Beyond Compliance: China, International Organizations, and Global Security, by Ann Kent. Palo Alto: Stanford University Press, 2007. xviii + 334 pp. US$65.00 (hardcover).
Social States: China in International Institutions, 1980-2000, by Alastair Iain Johnston. Princeton; Oxford: Princeton University Press, 2008. xxx + 251 pp. US$60.00/£35.00 (hardcover), US$24.95/£14.95 (paperback).
These two books represent some of the best scholarship to date on the subject of China and international organizations. Ann Kent's book covers a broader scope, while Iain Johnston's book provides a sharper focus. Kent's book is more descriptive and narrative in nature, while Johnston's uses both qualitative and quantitative analyses. The former is likely to attract a wider general readership, while Johnston's is directed at more specialist readers. In many ways, the two books complement each other nicely.
Kent's book consists of five chapters, with an introduction and a conclusion. Chapter 1 is a history of China's participation in international organizations, from initial alienation to eventual integration. Chapters 2 to 5 are case-studies, covering in succession: China and the international security regime, focusing on the Conference on Disarmament; China and the international political economy regime, focusing on the World Bank and the International Monetary Fund; China and the atmospheric environment, focusing on the United Nations Environmental Programme; and China and international human rights, focusing on the International Labour Organization and the United Nations Committee against Torture. Each of these chapters can be read individually. Together they provide the empirical basis for Kent to assess the two concepts of compliance and cooperation.
The introduction presents these two concepts, with an emphasis on compliance, which helps to link up the various chapters. Compliance is an interesting but complicated idea, with different interpretations according to different people. Kent is not completely satisfied with how China complies with the existing norms and rules of the international institutions of which it is a member. She is keen to go beyond compliance to seek an answer to the question of whether and to what extent China cooperates with other states and with international institutions, arguing that, "while a compliance test was an important indicator of a state's integration into the international system, the measure of its cooperation offered a more comprehensive test of its internalization of international norms" (p. 3). Compliance and cooperation are seen as two different issues: while China normally "complies" with international norms and rules, it may not cooperate with them (p. 5). Cooperation is not deep compliance alone; it is a broader political concept defined in more general terms as "collaboration, coordination, joint action and mutual support" (p. 17).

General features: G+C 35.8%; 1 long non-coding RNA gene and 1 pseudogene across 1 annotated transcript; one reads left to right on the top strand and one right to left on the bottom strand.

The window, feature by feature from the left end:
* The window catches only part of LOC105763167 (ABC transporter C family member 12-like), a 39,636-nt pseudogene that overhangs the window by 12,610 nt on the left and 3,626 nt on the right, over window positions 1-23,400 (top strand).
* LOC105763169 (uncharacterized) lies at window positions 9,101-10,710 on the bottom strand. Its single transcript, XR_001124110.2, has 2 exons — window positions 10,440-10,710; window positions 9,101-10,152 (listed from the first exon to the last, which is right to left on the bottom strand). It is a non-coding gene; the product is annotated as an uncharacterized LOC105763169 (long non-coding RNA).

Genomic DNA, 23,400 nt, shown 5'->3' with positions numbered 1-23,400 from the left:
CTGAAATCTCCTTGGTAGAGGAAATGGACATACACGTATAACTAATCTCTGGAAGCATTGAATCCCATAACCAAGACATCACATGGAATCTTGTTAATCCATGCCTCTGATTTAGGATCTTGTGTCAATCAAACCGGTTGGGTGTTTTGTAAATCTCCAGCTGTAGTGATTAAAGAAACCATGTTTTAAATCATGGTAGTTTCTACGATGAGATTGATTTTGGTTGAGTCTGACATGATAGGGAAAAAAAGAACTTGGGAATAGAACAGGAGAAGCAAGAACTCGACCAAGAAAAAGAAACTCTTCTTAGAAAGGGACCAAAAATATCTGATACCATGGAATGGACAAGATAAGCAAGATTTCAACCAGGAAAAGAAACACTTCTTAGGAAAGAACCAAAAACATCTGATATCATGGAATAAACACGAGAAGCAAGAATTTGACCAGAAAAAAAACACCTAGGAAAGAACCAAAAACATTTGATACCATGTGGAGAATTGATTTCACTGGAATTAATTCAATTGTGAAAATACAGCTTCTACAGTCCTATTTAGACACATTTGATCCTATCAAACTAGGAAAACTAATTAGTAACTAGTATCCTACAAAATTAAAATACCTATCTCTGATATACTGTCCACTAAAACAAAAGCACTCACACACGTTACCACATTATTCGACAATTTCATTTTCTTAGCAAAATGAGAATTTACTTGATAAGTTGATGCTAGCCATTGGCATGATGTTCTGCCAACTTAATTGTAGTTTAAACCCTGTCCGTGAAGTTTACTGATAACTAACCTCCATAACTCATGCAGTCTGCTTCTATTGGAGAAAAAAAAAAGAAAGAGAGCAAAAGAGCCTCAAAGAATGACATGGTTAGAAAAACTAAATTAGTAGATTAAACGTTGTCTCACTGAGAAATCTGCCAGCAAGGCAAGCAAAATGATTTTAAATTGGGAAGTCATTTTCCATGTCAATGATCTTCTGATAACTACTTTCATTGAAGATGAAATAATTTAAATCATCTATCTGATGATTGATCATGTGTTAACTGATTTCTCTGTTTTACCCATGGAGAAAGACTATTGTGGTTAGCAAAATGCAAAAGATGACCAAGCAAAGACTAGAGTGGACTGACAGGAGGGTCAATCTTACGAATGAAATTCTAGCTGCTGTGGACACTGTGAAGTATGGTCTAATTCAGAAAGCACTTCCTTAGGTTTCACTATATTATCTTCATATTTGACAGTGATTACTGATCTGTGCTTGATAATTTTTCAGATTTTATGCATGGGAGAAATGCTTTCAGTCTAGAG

To operationalize the concept of cooperation, Kent lists such indicators as "the readiness of a state to ratify treaties without introducing excessive reservations, to assume non-mandatory obligations, to promote the object and purpose of an organization and its associated treaties, and to encourage other states to do likewise. By contrast, non-cooperation is reflected in self-interested attempts to block, stymie, or otherwise impede attempts to promote the object and purpose of the organization and its treaties" (p. 222).
These indicators, though useful, do not seem to have been used to test China's cooperative behavior vigorously in the case-study chapters, although Table 3 in the concluding chapter does provide a summary of China's deep international compliance and cooperation levels by organization and treaties across the issue areas and international institutions covered in the case studies. Comparing the situation in 2005 with that in 1980, China has made substantial improvements in all fields except the area of human rights. …